In light of COVID-19 governments around the globe are juggling between ensuring business liquidity and preserving workplaces. Most countries have taken the approach of increasing regulations and tailoring them to the topicalities.
Crises, particularly so severe as the one we are currently facing, have the inevitable habit of redefining the way our economic life works. The way people work, as well as the very labor market itself, will undergo significant changes.
Many labor market regulations were created with large mid-20th century manufacturing plants in mind – which is the spirit of the Polish Labor Code of 1974. However, along with the process of industrial automation as well as the growth of employment in services, the economic reality has changed.
Wage debates are always heated, no matter if it is an employee asking their boss for a rise, or union negotiations. Anyway, in the past year or two, the wage question became one of the leading topics of public debate in Slovakia.
Across Europe, shadow markets constitute a significant portion of the economy. According to some estimates, an average of 16% of GDP in EU member states is generated by the shadow economy.
In Slovakia, non-monetary transfers are often forgotten due to the contributions system – this is set up so that only self-employed know, with exaggeration, how expensive it is. Most employees have no idea that the employer pays an additional 35% to their gross wage.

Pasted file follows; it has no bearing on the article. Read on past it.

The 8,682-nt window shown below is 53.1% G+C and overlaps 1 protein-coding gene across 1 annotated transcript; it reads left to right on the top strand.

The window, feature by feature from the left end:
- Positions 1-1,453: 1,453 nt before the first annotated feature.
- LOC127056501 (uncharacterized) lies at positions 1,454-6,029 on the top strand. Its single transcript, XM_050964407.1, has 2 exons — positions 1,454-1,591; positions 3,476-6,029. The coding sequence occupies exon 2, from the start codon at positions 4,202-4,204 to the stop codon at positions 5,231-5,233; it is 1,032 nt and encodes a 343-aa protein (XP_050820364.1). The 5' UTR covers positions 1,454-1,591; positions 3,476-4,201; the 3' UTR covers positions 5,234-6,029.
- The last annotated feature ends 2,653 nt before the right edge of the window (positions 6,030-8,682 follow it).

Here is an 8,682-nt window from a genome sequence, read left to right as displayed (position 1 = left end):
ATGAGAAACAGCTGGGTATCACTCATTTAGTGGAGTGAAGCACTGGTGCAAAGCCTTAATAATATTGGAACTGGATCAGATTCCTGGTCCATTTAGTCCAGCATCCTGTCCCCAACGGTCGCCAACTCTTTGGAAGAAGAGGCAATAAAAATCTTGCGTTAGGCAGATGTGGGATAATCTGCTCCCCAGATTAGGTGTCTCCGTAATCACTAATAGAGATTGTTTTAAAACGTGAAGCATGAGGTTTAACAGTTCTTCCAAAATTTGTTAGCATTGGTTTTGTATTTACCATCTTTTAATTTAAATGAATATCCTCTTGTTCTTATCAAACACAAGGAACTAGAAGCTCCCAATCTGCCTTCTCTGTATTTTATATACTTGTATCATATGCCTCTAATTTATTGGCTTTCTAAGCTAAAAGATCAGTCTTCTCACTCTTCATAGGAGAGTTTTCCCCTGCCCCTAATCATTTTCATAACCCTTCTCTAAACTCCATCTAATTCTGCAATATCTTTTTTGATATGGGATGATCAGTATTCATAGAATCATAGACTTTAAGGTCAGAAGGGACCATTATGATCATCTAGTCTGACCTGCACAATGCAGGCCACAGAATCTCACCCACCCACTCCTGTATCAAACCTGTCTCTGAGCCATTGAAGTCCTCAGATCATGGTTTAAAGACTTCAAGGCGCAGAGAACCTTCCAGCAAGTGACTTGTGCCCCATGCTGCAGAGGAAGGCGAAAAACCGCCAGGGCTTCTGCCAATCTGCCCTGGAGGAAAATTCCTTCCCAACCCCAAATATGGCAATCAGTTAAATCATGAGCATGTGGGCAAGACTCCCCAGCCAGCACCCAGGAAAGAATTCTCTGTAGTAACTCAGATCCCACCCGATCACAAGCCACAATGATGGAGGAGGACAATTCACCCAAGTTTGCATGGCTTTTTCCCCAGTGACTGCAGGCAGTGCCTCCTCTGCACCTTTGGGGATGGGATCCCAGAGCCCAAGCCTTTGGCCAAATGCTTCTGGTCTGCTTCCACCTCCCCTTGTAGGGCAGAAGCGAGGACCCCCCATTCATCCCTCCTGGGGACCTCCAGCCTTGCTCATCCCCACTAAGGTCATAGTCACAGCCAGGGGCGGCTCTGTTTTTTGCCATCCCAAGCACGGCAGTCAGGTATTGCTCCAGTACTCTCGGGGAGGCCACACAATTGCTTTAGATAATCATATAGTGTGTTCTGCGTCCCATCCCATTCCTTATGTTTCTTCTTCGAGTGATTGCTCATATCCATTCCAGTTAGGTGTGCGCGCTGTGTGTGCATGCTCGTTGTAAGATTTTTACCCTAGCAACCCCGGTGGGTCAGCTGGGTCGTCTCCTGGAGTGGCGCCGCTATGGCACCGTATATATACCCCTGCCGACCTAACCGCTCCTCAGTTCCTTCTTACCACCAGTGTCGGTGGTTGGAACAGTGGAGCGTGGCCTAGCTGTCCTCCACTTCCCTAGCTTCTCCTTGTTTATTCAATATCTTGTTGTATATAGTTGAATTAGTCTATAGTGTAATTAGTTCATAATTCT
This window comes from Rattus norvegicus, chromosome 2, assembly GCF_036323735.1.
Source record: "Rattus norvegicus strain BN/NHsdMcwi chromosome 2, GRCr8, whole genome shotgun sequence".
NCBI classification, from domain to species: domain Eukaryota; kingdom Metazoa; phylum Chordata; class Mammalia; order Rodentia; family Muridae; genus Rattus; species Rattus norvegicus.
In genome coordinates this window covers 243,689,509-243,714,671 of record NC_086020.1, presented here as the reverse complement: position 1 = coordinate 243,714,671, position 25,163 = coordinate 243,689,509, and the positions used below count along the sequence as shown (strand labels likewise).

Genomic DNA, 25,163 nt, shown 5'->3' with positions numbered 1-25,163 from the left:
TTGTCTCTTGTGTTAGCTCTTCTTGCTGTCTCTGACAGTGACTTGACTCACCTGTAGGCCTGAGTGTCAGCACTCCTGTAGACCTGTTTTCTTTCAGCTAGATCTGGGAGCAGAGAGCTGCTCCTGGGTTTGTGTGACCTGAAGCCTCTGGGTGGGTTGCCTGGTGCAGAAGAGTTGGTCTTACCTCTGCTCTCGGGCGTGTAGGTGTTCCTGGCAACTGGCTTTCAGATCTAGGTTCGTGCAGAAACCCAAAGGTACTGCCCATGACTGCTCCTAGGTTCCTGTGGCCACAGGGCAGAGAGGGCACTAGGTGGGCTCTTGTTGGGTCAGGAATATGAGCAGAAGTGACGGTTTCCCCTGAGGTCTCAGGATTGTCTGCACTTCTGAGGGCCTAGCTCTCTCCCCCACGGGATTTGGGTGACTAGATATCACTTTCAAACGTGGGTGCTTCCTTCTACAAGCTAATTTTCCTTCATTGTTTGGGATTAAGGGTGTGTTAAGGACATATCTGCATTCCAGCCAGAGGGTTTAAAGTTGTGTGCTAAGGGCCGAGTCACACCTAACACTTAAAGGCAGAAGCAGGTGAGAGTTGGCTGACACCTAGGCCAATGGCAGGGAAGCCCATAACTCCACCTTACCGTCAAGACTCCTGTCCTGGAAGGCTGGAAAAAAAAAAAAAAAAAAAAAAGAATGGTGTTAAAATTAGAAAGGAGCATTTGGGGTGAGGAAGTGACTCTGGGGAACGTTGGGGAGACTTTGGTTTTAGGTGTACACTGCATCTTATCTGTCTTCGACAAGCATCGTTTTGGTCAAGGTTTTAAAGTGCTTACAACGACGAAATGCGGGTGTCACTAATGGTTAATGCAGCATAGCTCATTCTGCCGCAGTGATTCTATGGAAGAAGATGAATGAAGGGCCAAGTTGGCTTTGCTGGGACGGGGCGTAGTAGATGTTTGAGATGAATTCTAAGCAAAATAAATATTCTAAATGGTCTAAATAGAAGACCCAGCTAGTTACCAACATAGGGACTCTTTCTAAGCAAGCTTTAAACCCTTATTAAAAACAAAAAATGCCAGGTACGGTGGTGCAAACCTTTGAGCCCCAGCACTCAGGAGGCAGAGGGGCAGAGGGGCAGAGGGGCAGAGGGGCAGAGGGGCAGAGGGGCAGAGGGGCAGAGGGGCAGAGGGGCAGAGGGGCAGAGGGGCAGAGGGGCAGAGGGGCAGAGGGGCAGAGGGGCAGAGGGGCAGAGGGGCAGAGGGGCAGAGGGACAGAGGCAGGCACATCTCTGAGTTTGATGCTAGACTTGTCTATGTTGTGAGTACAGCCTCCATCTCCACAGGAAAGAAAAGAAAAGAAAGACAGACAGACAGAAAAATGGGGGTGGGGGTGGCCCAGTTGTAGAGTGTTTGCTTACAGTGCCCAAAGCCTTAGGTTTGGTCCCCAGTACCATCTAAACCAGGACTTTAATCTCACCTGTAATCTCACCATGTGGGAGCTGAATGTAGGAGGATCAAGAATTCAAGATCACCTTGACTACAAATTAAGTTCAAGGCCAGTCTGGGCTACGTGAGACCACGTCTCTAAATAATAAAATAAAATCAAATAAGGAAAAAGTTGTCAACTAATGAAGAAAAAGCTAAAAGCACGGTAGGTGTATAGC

The EU sets minimum levels of regulation with respect to working hours. The research shows that the countries tend to comprehensively follow the set EU standards with regard to the maximum duration of work during the day, minimum periods of rest, and some aspects of annual leave.
Perceiving, enforcing, and defending freedom requires character traits which need to be taught and trained. Civic and political education has to empower people not just to recognize and comprehend the complexity of the modern lifeworld, but also to master it.
In political discussions, we often ask whether a specific policy will create or destroy jobs. The success of an economic sector is often measured by the number of jobs it provides. The question of jobs is particularly topical in the context of new businesses or start-ups.
If you think that these trends won’t affect you, because although you still have plenty time before you retire, or because you are not a blue-collar worker, don’t cheer too soon. The development of artificial intelligence can bring robotization and automatization not only to sectors where manual work with often repeated actions is needed.